There was a point in the American bid for Independence where it appeared that the effort had failed. Washington’s army was stalled across the Delaware from Trenton, New Jersey. As soldiers commissions were running out they were not re-enlisting in the war effort. Washington was losing confidence of politician, citizen and soldier alike. Something had to change, that was certain. On Christmas day George Washington announced to his remaining troops that they would need to prepare. It was bitterly cold and uncertainty swirled about in the minds of the under-supplied, tired and cold soldiers. Washington asked that Thomas Paine’s “American Crisis” be read to the troops, the opening lines are likely to be familiar to many reading this:
“These are the times that try men’s souls. The summer soldier and the sunshine patriot will, in this crisis, shrink from the service of their country; but he that stands it now, deserves the love and thanks of man and woman. Tyranny, like hell, is not easily conquered; yet we have this consolation with us, that the harder the conflict, the more glorious the triumph.”
The next day Washington would lead part of the continental army into battle himself for the first time in the revolutionary war. He would also impliment a new bolder tactic, his army would move swiftly and decisively. The objective of the new approach was catching the Hessian garrison off guard across the Delaware River in the battle for Trenton. The plan paid off and the battle resulted in about 1,000 of the 1,500 Hessian garrison being killed, wounded or captured. Most importantly this moment is recognized as an important turning point in the war. Washington restored confidence in his leadership and the effort overall. In fact a few days later a huge portion of his continental army was coming to the end of their commission and Washington would manage to convince half of them to stay the course and re-enlist. News of the Battle of Trenton would travel fast and many more citizens would enlist as a result. Here are Washington’s words he used to inspire the troops to re-enlist:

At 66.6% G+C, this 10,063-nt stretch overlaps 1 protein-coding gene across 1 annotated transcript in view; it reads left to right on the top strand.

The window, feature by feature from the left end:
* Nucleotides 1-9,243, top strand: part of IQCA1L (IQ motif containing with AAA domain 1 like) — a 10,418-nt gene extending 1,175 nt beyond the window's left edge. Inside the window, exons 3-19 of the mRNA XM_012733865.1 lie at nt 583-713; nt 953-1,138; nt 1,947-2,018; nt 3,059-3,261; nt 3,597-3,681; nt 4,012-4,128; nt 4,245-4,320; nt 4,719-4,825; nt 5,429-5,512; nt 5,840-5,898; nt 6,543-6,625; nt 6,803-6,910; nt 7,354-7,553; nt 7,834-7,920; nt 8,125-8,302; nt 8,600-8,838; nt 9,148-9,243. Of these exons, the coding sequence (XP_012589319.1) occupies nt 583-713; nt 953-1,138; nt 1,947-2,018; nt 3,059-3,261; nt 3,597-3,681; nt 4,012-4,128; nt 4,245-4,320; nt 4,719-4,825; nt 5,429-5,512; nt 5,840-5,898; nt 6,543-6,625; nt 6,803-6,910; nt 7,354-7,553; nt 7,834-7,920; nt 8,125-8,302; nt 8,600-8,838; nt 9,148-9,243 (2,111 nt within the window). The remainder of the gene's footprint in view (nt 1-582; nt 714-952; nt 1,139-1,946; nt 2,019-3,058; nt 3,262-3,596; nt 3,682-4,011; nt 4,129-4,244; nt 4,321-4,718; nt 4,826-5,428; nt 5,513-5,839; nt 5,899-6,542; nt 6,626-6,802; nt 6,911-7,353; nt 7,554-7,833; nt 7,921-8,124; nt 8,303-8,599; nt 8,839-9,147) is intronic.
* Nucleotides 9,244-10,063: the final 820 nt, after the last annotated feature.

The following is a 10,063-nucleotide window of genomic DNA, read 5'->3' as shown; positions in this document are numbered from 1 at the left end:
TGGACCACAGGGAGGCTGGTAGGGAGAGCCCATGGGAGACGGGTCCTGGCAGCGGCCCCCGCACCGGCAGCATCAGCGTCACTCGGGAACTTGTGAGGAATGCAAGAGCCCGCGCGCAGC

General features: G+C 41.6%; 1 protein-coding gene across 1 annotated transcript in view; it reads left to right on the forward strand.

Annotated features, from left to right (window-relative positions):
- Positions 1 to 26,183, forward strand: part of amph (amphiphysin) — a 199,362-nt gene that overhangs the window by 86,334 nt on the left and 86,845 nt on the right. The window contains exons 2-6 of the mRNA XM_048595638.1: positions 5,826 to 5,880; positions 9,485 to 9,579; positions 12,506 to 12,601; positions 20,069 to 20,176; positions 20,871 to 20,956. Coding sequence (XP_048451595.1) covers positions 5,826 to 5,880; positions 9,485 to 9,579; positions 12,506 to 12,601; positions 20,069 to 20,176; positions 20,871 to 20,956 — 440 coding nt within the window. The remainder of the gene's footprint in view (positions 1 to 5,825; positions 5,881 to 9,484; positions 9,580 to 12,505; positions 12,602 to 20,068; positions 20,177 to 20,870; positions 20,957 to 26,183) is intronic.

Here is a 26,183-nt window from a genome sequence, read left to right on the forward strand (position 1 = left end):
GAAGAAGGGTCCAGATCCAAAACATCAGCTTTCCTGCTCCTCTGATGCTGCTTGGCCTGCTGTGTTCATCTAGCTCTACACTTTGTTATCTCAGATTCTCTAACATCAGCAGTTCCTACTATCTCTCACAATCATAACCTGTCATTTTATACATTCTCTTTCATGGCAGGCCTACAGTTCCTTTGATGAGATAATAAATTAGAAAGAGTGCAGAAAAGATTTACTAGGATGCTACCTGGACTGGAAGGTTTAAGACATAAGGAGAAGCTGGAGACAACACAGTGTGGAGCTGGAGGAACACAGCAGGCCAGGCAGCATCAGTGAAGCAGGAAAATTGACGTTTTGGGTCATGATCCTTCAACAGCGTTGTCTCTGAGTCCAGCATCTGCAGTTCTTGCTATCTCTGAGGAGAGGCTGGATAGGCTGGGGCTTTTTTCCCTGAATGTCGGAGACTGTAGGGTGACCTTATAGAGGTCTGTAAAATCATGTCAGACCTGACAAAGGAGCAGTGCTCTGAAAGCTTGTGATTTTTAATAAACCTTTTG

“My brave fellows, you have done all I asked you to do, and more than can be reasonably expected; but your country is at stake, your wives, your houses and all that you hold dear. You have worn yourselves out with fatigues and hardships, but we know not how to spare you. If you will consent to stay one month longer, you will render that service to the cause of liberty, and to your country, which you probably can never do under any other circumstances.”
Applying the lessons of this epic innovation and leadership example we can transform our own personal and professional lives. When we face challenges we can choose to give up and walk away like some of the soldiers of the continental army did. Or we can choose to demonstrate leadership, innovation and act quickly to overcome the challenge. I understand and recognize this as I have felt this very inspirational human experience on a number of occasions. While no-one wishes for this kind of adversity, there is a confidence in yourself that could not exist without successfully navigating them. Perhaps that is why the difficult lessons we learn from tend to have the greatest impact on our lives.
I hope you have enjoyed this Independence Day tribute on this 234th Birthday of the United States of America.